Manny Vega in East Harlem
Photo by Dani Mozeson, Tara Murray and Lois Stavsky
Manny Vega is an American painter, illustrator, printmaker, muralist, mosaicist, and set and costume designer. His work portrays the history and traditions of the African Diaspora that exist in the United States, the Caribbean, and Latin America.
Born in the South Bronx, New York, Vega studied at the High School of Art and Design in New York City from 1970-1974. He joined the artist collective Taller Boricua in 1979 where he studied through 1986. While there he was also a pupil of legendary Harlem printmaker Robert Blackburn at his Printmaking Workshop from 1980-1990.
Among Vega’s public art projects are a mosaic mural at the Pregones Theater in the Bronx, a mosaic mural portrait of Julia De Burgos in East Harlem, a series of mosaic panels for the 110 street train station, also in East Harlem, as well as a series of painted murals throughout New York City.
For many years, Vega has been teaching visual arts for organizations such as El Museo del Barrio, Arts Connection, the Solomon R. Guggenheim Museum, the American Museum of Natural History, and the Caribbean Cultural Center. He has exhibited extensively in the United States, Puerto Rico, and Brazil.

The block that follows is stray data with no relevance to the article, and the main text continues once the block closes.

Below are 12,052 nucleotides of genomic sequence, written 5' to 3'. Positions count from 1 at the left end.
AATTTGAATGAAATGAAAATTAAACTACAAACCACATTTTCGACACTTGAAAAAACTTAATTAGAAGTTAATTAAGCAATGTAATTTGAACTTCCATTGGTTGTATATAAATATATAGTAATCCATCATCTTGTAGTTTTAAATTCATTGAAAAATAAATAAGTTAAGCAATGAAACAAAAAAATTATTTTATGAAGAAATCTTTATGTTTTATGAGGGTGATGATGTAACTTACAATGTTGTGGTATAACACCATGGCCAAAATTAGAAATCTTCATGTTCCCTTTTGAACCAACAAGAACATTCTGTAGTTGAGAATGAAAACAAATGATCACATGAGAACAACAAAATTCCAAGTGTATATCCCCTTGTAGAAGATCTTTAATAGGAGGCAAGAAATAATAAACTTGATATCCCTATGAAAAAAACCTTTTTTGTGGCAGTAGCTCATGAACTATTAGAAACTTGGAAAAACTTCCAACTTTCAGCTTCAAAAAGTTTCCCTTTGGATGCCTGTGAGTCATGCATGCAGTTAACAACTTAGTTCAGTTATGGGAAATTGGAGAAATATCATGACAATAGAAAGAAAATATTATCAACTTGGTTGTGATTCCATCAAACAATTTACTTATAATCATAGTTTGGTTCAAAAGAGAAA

Vega has created set designs and costumes for DanceBrazil and The American Place Theater.
Since 1984, Manny has been traveling to Salvador, Bahia in Brazil, where he has been initiated into the Afro Brazilian temple known as “Ile Iya Omi Ase Iya Masse”. As a member of the temple, his creative talents have been utilized to create some of the most elaborate ritual costumes and accessories. His work in this medium has been documented by the Fowler Museum of UCLA, the Smithsonian, as well as Dartmouth College. This body of work has been documented in the book, Beads, Body, and Soul: Art and Light in the Yoruba Universe,as well as the book, The Yoruba Artist.
His current focus is to create a series of mosaic projects, based on study of classic Byzantine mosaic fabrication, to adopt this style to modern day imagery, which he calls “Byzantine Hip Hop”.
Can check out Manny’s website HERE.